Erectile dysfunction (ED), lower urinary tract symptoms (LUTS) and testosterone deficiency (TD)

Men's major concern (MMC) - An important portal for promoting men's health?

Wei Phin Tan, Zhi Ven Fong, Tong Seng Fah, Wah Yun Low, Hui Meng Tan

Research output: Contribution to journalArticle

Abstract

Background: Men's major concern (MMC) is a common quality of life issue affecting the aging male population. This paper examines the association between MMC and cardiometabolic diseases in Malaysian men in an urban setting. Methods: A cross sectional community based study was conducted in an urban area involving 1046 men, aged over 40 years and above, who were randomly selected using the electoral roll in Selangor Malaysia. Participants were assessed by trained doctors using structured questionnaire which included medical history, IIEF-5 to assess men's erectile dysfunction and IPSS score to assess prostatic symptoms. Clinical assessments including blood pressure, weight, height and waist circumference were performed. In addition, biochemical assessments for fasting blood glucose and lipid profile were done. Results: The response rate was 62.8%. The mean age of the participants was 55.8±8.4 (range: 41-93) years. Around two fifth of the participants (39.8%) had no MMC, 28.4% were diagnosed with 1 MMC, 9.9% with 2MMCs and 1.2% with 3MMCs. Increasing number of MMCs were significantly associated with increasing rate of cardiometabolic diseases (No MMC = 26.2%, 1 MMC = 43.4%, 2 MMCs = 63.5% and 3 MMCs = 69.2%) (P < 0.01) and metabolic syndrome based on Asian criteria (No MMC = 21.5%, 1 MMC = 39.0%, 2 MMCs = 49.1%, 3 MMCs = 62.5%) (P < 0.01). Participants with one or more MMC significantly showed a higher proportion of undiagnosed diabetes as well as reported diabetes (No MMC = 1.7%, 1 or more MMCs = 3.6%) when compared to participants without MMC (P ≤ 0.01). Conclusions: Men's Major Concerns (e.g., ED, LUTS and TD) were associated with cardiometabolic diseases and collectively, they could be used as an important portal to men's health.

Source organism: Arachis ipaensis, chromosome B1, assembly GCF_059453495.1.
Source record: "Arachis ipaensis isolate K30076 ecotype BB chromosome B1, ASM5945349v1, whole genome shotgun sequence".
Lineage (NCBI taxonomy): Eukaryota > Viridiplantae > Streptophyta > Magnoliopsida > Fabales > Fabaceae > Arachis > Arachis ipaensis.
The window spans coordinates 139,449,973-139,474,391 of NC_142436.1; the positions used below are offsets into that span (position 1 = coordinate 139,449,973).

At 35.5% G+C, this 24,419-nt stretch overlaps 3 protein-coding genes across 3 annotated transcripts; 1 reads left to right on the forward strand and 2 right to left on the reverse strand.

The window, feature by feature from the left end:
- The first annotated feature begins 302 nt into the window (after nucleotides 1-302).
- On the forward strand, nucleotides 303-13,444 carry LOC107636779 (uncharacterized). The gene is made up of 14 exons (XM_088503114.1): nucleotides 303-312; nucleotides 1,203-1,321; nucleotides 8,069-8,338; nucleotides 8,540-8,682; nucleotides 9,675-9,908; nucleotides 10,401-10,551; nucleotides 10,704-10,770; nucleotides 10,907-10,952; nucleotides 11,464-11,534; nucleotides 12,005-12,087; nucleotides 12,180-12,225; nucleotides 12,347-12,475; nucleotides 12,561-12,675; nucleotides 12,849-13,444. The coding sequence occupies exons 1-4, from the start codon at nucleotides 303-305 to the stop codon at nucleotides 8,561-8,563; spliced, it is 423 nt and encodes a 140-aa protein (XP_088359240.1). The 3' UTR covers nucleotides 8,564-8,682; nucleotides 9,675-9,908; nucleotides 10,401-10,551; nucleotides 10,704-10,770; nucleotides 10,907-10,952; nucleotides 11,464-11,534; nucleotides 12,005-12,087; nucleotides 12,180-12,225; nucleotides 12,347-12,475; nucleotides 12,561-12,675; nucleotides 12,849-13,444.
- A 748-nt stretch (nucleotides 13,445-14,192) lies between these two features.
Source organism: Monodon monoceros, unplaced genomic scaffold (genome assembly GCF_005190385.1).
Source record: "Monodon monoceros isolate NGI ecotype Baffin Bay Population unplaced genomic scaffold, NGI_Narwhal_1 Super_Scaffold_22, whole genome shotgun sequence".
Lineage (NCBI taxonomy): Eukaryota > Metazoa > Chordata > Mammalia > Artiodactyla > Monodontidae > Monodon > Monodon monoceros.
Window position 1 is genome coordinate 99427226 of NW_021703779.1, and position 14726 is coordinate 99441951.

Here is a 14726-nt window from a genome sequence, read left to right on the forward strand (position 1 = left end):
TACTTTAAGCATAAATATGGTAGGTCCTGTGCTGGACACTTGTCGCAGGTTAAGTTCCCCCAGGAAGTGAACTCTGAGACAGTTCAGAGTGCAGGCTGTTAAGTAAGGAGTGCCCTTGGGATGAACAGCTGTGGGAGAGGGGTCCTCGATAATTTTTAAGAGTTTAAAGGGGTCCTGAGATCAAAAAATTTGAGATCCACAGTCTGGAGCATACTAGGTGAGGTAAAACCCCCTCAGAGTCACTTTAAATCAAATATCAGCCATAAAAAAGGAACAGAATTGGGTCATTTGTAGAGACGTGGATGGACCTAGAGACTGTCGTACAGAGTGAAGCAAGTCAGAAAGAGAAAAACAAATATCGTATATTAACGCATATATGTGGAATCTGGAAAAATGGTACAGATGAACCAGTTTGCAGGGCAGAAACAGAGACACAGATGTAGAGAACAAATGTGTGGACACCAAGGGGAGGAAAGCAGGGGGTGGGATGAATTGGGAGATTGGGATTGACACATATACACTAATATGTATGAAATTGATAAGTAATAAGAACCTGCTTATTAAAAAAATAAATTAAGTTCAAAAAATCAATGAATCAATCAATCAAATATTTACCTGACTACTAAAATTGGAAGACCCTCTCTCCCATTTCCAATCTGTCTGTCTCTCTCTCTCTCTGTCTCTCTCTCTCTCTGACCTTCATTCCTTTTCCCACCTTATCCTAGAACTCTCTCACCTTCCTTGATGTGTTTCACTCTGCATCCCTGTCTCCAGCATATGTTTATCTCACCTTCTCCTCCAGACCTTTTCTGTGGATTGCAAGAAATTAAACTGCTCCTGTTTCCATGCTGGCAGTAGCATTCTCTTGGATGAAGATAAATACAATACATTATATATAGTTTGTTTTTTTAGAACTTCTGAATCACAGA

Original languageEnglish
JournalJournal of Men's Health
Volume8
Issue numberSUPPL. 1
DOIs
Publication statusPublished - Apr 2011